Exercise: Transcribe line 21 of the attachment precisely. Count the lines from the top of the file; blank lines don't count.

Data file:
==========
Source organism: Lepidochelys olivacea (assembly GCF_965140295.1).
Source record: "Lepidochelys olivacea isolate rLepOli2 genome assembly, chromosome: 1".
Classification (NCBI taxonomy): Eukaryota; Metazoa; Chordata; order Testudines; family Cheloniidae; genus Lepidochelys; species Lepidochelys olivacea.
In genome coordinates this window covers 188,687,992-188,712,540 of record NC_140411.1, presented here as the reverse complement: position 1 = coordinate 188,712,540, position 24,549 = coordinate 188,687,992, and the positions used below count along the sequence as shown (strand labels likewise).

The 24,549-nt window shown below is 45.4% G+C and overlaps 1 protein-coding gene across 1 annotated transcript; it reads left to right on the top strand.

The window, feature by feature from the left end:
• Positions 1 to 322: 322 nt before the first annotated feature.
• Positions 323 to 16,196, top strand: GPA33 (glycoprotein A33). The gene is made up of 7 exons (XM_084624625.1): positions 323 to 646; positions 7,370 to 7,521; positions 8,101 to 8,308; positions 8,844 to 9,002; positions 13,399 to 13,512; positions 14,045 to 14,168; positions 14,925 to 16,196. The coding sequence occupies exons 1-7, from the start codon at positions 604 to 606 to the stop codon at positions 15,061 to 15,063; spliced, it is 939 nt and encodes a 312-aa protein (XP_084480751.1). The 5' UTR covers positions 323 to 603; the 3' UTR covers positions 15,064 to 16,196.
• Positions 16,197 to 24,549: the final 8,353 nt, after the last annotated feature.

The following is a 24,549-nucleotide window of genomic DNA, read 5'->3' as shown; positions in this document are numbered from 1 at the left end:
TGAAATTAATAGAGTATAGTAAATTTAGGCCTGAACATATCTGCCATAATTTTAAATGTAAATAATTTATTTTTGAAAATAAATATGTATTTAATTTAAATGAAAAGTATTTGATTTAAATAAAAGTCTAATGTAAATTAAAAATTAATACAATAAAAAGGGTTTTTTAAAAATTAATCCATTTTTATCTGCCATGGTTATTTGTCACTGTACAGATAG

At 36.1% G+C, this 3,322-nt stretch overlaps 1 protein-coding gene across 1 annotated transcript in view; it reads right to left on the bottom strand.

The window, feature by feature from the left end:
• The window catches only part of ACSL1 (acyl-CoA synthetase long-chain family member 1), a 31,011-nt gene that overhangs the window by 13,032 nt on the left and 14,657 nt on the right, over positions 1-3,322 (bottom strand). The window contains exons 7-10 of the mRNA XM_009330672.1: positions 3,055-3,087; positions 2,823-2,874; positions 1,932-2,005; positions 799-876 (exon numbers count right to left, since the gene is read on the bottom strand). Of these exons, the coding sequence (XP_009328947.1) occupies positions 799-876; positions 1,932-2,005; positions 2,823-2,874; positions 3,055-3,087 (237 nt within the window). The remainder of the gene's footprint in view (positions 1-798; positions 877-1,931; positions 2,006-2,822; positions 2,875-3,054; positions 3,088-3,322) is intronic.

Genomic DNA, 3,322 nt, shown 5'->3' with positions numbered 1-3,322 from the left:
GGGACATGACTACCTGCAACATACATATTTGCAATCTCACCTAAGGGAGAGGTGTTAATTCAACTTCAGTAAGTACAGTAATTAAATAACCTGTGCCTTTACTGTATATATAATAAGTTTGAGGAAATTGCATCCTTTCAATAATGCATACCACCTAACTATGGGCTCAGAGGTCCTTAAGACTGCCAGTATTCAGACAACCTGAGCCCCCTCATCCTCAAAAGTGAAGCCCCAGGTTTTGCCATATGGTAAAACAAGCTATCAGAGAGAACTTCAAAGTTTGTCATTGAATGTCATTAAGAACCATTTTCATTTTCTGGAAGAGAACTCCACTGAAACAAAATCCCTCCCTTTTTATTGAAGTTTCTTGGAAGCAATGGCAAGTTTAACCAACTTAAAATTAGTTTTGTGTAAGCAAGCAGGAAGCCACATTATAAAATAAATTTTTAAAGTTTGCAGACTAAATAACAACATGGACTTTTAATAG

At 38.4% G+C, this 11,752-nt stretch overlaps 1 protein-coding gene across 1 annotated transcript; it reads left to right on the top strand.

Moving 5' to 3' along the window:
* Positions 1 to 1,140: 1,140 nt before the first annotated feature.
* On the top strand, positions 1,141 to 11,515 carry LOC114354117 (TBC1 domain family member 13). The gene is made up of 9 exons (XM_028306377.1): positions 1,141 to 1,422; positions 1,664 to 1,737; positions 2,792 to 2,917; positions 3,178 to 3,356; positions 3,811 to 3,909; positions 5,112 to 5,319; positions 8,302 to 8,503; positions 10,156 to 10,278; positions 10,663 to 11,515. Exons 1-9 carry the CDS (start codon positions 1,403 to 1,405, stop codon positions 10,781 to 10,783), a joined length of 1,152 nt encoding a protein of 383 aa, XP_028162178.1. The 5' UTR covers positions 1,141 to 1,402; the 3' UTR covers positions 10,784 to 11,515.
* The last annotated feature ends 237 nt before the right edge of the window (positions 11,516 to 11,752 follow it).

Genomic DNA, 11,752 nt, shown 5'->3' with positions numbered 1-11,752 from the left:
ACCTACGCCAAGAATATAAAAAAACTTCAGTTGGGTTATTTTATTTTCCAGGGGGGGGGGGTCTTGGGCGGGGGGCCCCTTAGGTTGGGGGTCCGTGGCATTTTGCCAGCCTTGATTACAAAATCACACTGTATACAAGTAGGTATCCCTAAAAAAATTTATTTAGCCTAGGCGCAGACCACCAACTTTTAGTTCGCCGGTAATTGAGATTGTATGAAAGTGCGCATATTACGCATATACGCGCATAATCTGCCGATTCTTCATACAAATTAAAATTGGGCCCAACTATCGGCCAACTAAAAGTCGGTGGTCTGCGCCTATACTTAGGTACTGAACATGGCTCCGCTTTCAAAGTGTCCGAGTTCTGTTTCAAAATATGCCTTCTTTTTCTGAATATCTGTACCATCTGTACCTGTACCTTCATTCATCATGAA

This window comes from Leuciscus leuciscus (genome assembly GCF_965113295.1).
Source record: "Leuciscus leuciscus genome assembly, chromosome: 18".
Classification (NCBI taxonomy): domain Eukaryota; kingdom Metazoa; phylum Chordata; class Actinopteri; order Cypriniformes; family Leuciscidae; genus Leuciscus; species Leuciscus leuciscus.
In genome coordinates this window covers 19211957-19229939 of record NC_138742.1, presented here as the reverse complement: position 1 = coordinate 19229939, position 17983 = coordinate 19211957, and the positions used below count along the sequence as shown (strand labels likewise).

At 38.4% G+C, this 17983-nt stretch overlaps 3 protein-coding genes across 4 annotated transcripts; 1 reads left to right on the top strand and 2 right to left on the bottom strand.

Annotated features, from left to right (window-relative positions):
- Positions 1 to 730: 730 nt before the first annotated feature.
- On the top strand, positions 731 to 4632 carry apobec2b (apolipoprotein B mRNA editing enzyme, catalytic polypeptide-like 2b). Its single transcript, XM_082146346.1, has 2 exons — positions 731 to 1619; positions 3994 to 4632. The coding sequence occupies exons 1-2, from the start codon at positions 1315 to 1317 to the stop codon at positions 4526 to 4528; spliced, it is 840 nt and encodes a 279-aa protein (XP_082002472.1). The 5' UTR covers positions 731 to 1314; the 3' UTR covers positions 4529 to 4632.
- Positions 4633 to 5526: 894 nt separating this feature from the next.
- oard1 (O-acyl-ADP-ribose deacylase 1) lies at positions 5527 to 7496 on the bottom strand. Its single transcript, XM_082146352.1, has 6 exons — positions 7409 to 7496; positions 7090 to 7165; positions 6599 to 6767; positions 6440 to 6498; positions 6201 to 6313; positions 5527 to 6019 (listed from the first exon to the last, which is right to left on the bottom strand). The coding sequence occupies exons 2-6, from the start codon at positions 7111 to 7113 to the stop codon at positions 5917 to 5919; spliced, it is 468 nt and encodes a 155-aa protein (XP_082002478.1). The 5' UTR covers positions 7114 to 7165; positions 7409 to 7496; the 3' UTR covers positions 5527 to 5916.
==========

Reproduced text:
* The last annotated feature ends 237 nt before the right edge of the window (positions 11,516 to 11,752 follow it).